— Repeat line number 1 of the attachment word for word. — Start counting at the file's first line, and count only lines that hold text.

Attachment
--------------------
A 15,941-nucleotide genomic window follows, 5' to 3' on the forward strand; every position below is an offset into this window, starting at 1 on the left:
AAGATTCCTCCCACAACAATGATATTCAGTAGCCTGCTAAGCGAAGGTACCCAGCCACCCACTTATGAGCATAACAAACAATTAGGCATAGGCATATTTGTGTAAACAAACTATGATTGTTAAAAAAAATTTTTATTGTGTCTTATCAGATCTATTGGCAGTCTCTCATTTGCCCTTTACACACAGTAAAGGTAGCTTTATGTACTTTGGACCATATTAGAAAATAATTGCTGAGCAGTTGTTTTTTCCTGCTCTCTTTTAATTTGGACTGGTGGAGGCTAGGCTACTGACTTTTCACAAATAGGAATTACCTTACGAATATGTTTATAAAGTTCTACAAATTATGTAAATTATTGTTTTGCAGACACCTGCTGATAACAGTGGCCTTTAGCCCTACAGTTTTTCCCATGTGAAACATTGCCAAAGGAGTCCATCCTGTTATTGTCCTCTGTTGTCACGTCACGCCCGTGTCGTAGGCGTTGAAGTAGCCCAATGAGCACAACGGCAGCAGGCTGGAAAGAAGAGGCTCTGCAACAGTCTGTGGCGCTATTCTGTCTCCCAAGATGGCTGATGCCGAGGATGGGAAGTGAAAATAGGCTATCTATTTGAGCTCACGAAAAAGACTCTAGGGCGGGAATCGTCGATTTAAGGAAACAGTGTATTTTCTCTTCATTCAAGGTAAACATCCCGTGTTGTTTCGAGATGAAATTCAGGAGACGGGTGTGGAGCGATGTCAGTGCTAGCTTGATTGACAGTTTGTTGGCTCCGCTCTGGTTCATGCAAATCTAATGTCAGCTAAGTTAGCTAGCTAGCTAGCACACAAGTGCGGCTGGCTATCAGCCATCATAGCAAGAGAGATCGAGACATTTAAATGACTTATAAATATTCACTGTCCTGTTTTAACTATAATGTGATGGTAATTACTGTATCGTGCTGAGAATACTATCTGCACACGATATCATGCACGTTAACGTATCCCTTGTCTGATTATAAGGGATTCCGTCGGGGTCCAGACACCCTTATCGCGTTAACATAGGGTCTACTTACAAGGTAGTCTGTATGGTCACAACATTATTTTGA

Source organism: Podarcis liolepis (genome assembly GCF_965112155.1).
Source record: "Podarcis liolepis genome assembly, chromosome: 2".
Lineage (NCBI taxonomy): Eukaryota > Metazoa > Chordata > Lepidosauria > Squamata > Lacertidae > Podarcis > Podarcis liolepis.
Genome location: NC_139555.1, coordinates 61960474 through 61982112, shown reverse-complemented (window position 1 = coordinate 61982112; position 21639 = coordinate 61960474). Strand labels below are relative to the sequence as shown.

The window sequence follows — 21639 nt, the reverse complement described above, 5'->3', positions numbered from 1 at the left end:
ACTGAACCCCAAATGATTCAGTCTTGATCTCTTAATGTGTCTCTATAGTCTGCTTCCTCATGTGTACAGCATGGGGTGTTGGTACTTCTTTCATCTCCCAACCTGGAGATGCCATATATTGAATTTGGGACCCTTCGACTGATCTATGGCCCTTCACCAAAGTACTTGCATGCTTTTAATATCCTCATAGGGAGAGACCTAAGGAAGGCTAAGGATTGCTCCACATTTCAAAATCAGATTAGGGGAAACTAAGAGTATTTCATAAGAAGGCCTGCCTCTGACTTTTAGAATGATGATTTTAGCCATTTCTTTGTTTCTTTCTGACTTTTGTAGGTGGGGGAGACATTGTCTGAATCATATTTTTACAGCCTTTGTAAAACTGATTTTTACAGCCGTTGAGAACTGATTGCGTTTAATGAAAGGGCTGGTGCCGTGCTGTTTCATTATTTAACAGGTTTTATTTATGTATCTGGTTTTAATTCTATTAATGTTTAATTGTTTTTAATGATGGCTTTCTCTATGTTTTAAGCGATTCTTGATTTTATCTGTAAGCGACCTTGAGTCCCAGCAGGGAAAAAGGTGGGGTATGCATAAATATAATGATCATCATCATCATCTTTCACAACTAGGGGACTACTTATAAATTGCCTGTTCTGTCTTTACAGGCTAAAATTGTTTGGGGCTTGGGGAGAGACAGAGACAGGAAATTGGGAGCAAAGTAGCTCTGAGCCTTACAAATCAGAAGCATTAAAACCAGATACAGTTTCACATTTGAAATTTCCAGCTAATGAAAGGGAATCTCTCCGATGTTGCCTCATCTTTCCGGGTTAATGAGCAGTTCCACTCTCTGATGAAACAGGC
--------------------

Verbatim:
A 15,941-nucleotide genomic window follows, 5' to 3' on the forward strand; every position below is an offset into this window, starting at 1 on the left: